This is opposed to the reality of a void and illusionary enslavement, which, being sold as non-existent, can actually operate undisturbed. Having the illusion or the sensation of being enslaved is not as strong an emotion as actually being owned as a slave. Or is it? This control of minutiae, of the void, and of the illusion of representation presented as the control of 'nothing,' is what determines and shapes our relationship within an evermore digitized society. A society is made up of controlled signs, symbols, and icons.
But it is a society where, generally speaking, the 'boxing' is a display: entities are boxed, and the box, now filled, is offered for view. Recent examples are David Blaine's suspended performance in London over the Thames, or the glass box placed in Trafalgar square from which 12 live art performers read, continuously, 24 hours a day for a week, from On Kawara's One Million Years.
http://www.slaves4sale.com/ condenses the issues of enslavement into a showcase, a project in development, where each slave is 'freely' allowed to grow into something larger than a simple project, by becoming an activity of representation and documentation of alternative forms of realities. It is a project where our 'mass paranoid' analysis of reality on the boxed identity, which as such are mutilated and partial forms of representation, can be expressed. But at least, according to Pasolini, even if it is just a hunch, it is worth following. The boxes are left empty to testify that something may be left out there, a 'useless' remainder, with which to fill them up.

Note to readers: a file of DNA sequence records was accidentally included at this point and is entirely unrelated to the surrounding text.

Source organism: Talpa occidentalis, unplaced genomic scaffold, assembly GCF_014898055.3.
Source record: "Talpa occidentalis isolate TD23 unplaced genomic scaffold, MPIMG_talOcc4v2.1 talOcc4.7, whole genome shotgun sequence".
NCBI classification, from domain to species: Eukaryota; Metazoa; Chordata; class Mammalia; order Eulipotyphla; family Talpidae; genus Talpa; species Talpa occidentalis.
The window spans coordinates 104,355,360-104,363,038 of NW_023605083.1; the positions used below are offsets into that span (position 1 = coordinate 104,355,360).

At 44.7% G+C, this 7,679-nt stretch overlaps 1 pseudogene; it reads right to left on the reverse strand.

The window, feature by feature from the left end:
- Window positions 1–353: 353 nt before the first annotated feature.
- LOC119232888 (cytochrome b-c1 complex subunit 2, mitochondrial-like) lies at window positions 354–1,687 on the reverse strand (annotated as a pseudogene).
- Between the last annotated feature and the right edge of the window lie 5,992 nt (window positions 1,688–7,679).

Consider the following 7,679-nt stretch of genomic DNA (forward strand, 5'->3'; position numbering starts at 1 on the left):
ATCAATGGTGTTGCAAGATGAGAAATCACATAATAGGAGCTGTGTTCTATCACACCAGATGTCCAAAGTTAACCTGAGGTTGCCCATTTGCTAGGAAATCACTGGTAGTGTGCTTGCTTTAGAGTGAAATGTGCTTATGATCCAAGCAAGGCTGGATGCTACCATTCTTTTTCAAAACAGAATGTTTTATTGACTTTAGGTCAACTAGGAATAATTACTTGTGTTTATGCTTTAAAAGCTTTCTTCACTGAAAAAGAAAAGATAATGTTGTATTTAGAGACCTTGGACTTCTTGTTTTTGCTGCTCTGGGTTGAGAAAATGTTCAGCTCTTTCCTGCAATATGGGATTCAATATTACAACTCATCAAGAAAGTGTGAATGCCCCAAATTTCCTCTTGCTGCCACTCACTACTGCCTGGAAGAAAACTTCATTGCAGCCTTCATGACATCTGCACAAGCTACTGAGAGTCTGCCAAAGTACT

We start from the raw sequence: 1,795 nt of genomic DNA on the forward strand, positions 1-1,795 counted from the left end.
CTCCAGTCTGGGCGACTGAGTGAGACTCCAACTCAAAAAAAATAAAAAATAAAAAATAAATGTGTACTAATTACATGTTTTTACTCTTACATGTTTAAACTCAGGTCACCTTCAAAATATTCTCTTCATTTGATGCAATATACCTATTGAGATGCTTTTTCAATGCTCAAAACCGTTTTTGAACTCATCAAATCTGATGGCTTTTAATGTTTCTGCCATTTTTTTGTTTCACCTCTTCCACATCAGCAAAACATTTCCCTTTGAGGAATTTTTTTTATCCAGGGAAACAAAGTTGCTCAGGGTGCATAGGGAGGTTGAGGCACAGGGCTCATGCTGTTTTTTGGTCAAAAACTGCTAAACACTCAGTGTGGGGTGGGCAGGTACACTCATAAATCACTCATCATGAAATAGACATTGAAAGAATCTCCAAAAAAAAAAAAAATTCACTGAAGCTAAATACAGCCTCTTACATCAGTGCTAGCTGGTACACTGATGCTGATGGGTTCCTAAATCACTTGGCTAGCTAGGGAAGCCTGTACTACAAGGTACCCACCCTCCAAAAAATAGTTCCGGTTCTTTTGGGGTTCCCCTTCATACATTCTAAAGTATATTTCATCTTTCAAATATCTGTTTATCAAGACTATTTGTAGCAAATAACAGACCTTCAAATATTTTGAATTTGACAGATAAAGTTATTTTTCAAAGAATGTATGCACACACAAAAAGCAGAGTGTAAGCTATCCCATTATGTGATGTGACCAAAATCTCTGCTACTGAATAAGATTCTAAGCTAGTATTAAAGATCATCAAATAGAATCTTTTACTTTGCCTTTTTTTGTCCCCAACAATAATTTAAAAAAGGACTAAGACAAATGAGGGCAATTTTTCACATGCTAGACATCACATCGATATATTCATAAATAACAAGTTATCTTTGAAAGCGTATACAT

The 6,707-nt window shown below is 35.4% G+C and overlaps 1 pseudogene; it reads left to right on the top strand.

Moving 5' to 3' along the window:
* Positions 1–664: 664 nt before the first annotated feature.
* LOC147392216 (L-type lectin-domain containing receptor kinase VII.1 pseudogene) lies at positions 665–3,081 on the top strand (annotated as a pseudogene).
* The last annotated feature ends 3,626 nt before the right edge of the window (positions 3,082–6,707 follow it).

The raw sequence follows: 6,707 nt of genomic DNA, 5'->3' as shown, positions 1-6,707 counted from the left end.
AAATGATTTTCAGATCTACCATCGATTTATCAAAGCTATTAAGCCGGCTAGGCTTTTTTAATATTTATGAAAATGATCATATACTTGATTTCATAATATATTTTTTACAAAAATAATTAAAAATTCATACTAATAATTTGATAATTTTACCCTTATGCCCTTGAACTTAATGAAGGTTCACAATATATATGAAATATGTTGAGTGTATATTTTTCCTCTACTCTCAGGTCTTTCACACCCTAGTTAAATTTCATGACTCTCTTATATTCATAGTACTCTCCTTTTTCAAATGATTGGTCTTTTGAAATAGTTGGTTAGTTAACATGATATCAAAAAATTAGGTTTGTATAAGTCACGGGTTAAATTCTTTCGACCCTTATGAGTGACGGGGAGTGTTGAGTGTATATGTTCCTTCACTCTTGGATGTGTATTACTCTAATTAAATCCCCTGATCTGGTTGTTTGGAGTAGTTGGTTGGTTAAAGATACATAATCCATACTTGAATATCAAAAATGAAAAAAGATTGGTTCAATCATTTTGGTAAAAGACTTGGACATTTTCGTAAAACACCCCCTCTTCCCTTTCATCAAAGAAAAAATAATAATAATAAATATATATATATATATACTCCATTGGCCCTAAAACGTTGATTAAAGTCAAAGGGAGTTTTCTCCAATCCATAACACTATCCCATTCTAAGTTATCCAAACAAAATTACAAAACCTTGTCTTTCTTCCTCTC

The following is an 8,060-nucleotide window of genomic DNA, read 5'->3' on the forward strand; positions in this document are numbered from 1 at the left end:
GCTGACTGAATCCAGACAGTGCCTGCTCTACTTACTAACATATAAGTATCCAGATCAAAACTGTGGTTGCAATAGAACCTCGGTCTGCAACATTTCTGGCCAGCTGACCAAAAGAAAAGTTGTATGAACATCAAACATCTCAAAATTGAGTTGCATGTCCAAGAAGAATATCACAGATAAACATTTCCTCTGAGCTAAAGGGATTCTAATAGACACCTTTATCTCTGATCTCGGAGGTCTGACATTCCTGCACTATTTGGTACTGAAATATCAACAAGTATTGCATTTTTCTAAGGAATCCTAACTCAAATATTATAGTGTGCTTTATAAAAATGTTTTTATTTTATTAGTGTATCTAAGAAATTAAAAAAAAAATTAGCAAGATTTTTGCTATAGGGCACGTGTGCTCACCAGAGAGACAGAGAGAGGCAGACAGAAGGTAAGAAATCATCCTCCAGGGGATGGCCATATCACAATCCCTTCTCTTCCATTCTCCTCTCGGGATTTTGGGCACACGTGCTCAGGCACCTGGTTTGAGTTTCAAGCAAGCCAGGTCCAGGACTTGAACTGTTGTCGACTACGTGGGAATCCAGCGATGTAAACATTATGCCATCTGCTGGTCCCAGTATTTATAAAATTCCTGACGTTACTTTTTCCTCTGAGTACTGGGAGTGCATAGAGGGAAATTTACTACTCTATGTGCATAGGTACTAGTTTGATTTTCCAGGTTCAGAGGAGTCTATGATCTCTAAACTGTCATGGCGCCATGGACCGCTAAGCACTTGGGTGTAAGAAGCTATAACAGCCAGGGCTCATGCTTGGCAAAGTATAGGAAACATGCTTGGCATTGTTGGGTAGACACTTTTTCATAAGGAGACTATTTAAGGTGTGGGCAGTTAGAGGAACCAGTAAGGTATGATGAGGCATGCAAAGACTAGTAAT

Lanfranco Aceti is an artist and researcher at Central Saint Martins College of Art and Design in London.